Fred Trump, the late father of the president, formed an exploratory committee to run for New York City mayor in 1969. And as part of that short-lived campaign, he made a racist political ad that showed a drugged-out black man wandering the streets of crime-adled New York.
Or so says Sidney Blumenthal, the longtime Hillary Clinton pal who has earned the nickname “Grassy Knoll” because of his penchant for circulating conspiracy theories.
Blumenthal cited the failed Trump campaign and the ad in a 10,000 word article published in the London Review of Books this week.
But an investigation by The Daily Caller strongly suggests that the ad Blumenthal cited is a fake. It’s also not clear that Trump ever considered running for New York mayor.
The ad’s first posting online appears to come from a Youtube account that specializes in publishing “Found footage from alternate realities.” The account deleted the video after being contacted by TheDC.
The unaired ad began circulating on social media on Friday. Glenn Kessler, the fact-checker at The Washington Post, and Lloyd Grove, an editor at The Daily Beast, were some of the more prominent Twitter users to circulate the ad incredulously (Kessler deleted his tweet).
In his article, Blumenthal asserted that Fred Trump mounted a mayoral bid to unseat John Lindsay because the liberal Republican was blocking a Coney Island real estate deal that the mogul was backing. Trump’s strategy was to stoke racialized fear in New York’s white population, wrote Blumenthal, a former Bill Clinton White House aide.
He made two test television commercials. One of them, called ‘Dope Man’, featured a drug-addled black youth wandering the streets. ‘With four more years of John Lindsay,’ the narrator intoned, ‘he will be coming to your neighbourhood soon.’ The ad flashed to the anxious faces of two well-dressed white women. ‘Vote for Fred Trump. He’s for us.’ The other commercial, ‘Real New Yorkers’, showed scenes of ‘real’ people from across the city, all of them white. Fred Trump, the narrator said, ‘is a real New Yorker too’. In the end he didn’t run, but his campaign themes were bequeathed to his son.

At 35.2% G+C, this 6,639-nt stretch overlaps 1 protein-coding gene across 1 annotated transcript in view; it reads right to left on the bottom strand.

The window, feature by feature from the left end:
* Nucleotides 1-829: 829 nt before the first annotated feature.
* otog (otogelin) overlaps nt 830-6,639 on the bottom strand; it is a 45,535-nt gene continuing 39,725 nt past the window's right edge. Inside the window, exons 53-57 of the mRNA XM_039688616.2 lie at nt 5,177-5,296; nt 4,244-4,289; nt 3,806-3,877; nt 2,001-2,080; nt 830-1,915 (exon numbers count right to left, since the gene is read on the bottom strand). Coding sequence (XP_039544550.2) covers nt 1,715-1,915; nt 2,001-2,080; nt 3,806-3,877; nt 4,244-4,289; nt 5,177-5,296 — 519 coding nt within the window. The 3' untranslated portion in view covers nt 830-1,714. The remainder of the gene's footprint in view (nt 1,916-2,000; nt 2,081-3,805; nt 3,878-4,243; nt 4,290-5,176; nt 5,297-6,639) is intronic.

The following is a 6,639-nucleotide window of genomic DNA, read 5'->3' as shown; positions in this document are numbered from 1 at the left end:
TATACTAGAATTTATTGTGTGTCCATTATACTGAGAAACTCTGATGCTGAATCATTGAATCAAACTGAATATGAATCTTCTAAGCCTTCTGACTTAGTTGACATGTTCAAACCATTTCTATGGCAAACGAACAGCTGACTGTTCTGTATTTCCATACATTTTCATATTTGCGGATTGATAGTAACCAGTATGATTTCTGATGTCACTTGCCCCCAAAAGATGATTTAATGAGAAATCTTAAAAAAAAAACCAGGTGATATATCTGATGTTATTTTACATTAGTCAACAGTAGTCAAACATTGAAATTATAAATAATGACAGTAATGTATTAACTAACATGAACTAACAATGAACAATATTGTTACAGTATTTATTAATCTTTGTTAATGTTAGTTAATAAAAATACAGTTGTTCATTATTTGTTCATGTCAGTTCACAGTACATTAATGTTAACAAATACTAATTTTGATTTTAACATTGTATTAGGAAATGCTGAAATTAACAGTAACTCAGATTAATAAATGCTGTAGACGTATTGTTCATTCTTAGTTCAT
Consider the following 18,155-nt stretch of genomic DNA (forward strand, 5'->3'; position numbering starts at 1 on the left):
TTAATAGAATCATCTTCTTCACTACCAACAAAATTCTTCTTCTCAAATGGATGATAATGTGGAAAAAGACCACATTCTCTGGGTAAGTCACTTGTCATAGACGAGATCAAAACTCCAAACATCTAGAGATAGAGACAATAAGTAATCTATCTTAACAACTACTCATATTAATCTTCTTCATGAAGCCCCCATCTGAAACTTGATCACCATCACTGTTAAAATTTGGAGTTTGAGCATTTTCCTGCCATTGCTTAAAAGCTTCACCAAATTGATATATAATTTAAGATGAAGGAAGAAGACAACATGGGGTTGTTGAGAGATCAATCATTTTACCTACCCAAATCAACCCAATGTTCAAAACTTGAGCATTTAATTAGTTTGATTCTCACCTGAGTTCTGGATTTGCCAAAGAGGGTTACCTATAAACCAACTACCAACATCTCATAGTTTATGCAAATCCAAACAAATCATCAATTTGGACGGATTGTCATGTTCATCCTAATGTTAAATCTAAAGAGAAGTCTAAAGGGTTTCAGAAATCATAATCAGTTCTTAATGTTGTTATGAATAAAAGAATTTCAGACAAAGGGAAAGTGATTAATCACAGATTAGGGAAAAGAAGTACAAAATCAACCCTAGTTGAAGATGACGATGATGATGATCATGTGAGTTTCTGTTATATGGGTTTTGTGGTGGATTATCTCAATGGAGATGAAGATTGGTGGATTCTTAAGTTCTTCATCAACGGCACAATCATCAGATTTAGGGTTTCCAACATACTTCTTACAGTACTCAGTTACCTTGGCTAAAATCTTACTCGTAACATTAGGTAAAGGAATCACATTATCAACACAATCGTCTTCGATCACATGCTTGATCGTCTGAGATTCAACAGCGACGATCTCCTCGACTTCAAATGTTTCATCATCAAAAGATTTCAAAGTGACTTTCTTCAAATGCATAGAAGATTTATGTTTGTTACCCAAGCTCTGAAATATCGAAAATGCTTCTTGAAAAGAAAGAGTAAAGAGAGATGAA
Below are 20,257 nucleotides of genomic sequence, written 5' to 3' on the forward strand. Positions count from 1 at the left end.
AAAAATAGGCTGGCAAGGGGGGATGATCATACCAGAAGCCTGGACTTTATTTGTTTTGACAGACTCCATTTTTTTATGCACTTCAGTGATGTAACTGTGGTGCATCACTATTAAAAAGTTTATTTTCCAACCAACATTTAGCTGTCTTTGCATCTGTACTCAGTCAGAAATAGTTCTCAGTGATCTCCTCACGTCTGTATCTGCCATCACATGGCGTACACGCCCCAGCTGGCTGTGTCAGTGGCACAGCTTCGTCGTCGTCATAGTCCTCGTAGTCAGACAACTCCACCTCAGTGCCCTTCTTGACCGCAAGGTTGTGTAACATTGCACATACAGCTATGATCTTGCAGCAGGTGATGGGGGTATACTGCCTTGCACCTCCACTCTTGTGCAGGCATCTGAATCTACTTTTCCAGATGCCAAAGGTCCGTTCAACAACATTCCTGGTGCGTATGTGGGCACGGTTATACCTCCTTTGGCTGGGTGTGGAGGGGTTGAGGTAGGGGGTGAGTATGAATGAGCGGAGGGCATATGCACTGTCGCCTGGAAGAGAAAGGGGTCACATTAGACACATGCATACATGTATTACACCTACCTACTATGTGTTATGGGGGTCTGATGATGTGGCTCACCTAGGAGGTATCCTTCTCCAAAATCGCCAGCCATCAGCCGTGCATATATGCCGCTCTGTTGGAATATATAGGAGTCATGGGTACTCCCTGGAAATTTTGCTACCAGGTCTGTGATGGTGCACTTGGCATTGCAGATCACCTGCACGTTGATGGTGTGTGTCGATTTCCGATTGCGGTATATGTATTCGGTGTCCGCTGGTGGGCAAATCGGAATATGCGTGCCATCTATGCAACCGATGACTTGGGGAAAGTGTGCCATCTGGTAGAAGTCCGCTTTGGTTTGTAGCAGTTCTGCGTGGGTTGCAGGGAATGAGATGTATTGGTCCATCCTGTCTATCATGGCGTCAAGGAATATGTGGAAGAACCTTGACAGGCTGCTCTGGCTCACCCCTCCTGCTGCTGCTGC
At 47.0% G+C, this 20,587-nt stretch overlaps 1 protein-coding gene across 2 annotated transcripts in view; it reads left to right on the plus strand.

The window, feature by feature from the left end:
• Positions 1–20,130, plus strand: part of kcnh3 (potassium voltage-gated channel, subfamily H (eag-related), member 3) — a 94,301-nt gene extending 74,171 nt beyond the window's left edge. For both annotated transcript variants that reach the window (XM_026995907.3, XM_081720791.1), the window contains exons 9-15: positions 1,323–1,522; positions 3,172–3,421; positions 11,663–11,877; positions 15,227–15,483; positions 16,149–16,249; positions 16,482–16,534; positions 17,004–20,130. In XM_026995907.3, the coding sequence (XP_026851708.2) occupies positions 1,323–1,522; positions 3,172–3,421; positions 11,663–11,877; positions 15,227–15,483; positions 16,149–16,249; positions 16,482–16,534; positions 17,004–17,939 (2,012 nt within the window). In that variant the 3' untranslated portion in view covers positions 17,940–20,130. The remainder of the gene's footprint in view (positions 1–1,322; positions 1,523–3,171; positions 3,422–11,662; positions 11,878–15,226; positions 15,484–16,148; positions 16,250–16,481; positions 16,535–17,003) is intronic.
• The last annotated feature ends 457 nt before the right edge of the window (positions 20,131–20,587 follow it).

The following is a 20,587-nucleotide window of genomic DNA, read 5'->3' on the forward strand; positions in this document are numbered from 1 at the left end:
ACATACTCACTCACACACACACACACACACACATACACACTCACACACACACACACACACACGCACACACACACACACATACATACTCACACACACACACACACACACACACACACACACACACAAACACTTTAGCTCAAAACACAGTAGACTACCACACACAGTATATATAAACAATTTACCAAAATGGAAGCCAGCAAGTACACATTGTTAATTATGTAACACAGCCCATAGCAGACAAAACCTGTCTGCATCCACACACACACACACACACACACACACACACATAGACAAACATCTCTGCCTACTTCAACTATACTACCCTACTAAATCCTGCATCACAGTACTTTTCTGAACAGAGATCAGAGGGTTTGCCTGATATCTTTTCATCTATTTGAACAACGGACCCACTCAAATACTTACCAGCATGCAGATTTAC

But there’s no evidence that Trump ever made that ad. And as a New York Daily News reporter noted on Twitter in response to Mother Jones reporter David Corn, there’s also no evidence that Trump ever considered running for New York mayor.
The first posting of the “Dope Man” video appears to come from the Youtube account, Historical Paroxysm. The account’s other videos and its website tagline, “found footage from alternate realities,” suggests that the Trump video is a hoax.
Historical Paroxysm published the video on Oct. 11. In it, a man narrates as a young black man smoking marijuana is seen stumbling through the streets of New York.
The end of the video flashes the caption, “Paid for by the Committee to Elect Frederick C. Trump.”
An email sent to the website was not returned. But the video was removed by the account after TheDC’s email.
Several weeks after the first video was posted, a man named Jordan Siegel published it on his own Youtube account. He also posted it on the “Democrats” Reddit page.
That could have been where Blumenthal caught wind of it.
Adding further to the doubt about the veracity of the Trump ad is that the footage for the spot comes from a 1969 anti-drug documentary called “A Day in the Death of Donny B.”
The film was distributed by the National Institute of Mental Health to warn against the scourge of heroin. An archived version was released in 2007.
That film did not include the two white women that appear at the end of “Dope Man.”
The circulation of the video would not be the first item falsely accusing Fred Trump of racism to go viral online. During the campaign, a photo purporting to show Fred Trump and his wife wearing KKK robes in a photo with their son.
Blumenthal did not return TheDC’s email requesting comment, but the editorial department of the London Review of Books reached out this reporter after the message to the Clinton crony.
The paper says it will be running a correction on the article. It will state:
The original version of this piece contained two passages that require correction and clarification. At the time of the Roy Cohn leaks mentioned, the New York World Telegram was owned not by Hearst but by Scripps Howard. A paragraph referring to Fred Trump’s campaign for mayor of New York, although it accurately reflected Trump’s racial attitudes and his hostility towards Mayor John Lindsay, has been removed because the campaign ads referred to appear to be clever fakes.